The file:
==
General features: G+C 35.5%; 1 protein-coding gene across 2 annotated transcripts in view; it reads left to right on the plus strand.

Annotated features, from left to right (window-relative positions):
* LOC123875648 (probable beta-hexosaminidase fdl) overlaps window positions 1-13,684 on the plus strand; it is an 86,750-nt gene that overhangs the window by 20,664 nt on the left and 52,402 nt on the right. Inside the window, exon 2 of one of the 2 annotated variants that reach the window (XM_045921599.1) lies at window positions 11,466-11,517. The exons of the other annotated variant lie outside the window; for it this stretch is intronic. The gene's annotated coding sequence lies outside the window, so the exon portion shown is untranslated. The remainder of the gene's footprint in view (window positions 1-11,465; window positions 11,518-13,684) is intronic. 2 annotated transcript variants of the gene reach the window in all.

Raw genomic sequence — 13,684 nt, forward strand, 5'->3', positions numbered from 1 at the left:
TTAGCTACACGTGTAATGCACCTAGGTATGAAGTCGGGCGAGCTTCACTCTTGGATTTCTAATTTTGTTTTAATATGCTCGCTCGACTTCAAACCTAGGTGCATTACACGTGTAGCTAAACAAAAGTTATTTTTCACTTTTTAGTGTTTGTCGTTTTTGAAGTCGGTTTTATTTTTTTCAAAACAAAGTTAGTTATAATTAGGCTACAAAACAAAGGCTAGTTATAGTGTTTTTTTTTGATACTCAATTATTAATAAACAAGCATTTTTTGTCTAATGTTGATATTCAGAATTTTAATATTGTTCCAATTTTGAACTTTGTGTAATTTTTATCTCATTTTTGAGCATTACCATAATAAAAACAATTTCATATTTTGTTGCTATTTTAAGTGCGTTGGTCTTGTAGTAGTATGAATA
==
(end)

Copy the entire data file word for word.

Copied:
General features: G+C 35.5%; 1 protein-coding gene across 2 annotated transcripts in view; it reads left to right on the plus strand.

Annotated features, from left to right (window-relative positions):
* LOC123875648 (probable beta-hexosaminidase fdl) overlaps window positions 1-13,684 on the plus strand; it is an 86,750-nt gene that overhangs the window by 20,664 nt on the left and 52,402 nt on the right. Inside the window, exon 2 of one of the 2 annotated variants that reach the window (XM_045921599.1) lies at window positions 11,466-11,517. The exons of the other annotated variant lie outside the window; for it this stretch is intronic. The gene's annotated coding sequence lies outside the window, so the exon portion shown is untranslated. The remainder of the gene's footprint in view (window positions 1-11,465; window positions 11,518-13,684) is intronic. 2 annotated transcript variants of the gene reach the window in all.

Raw genomic sequence — 13,684 nt, forward strand, 5'->3', positions numbered from 1 at the left:
TTAGCTACACGTGTAATGCACCTAGGTATGAAGTCGGGCGAGCTTCACTCTTGGATTTCTAATTTTGTTTTAATATGCTCGCTCGACTTCAAACCTAGGTGCATTACACGTGTAGCTAAACAAAAGTTATTTTTCACTTTTTAGTGTTTGTCGTTTTTGAAGTCGGTTTTATTTTTTTCAAAACAAAGTTAGTTATAATTAGGCTACAAAACAAAGGCTAGTTATAGTGTTTTTTTTTGATACTCAATTATTAATAAACAAGCATTTTTTGTCTAATGTTGATATTCAGAATTTTAATATTGTTCCAATTTTGAACTTTGTGTAATTTTTATCTCATTTTTGAGCATTACCATAATAAAAACAATTTCATATTTTGTTGCTATTTTAAGTGCGTTGGTCTTGTAGTAGTATGAATA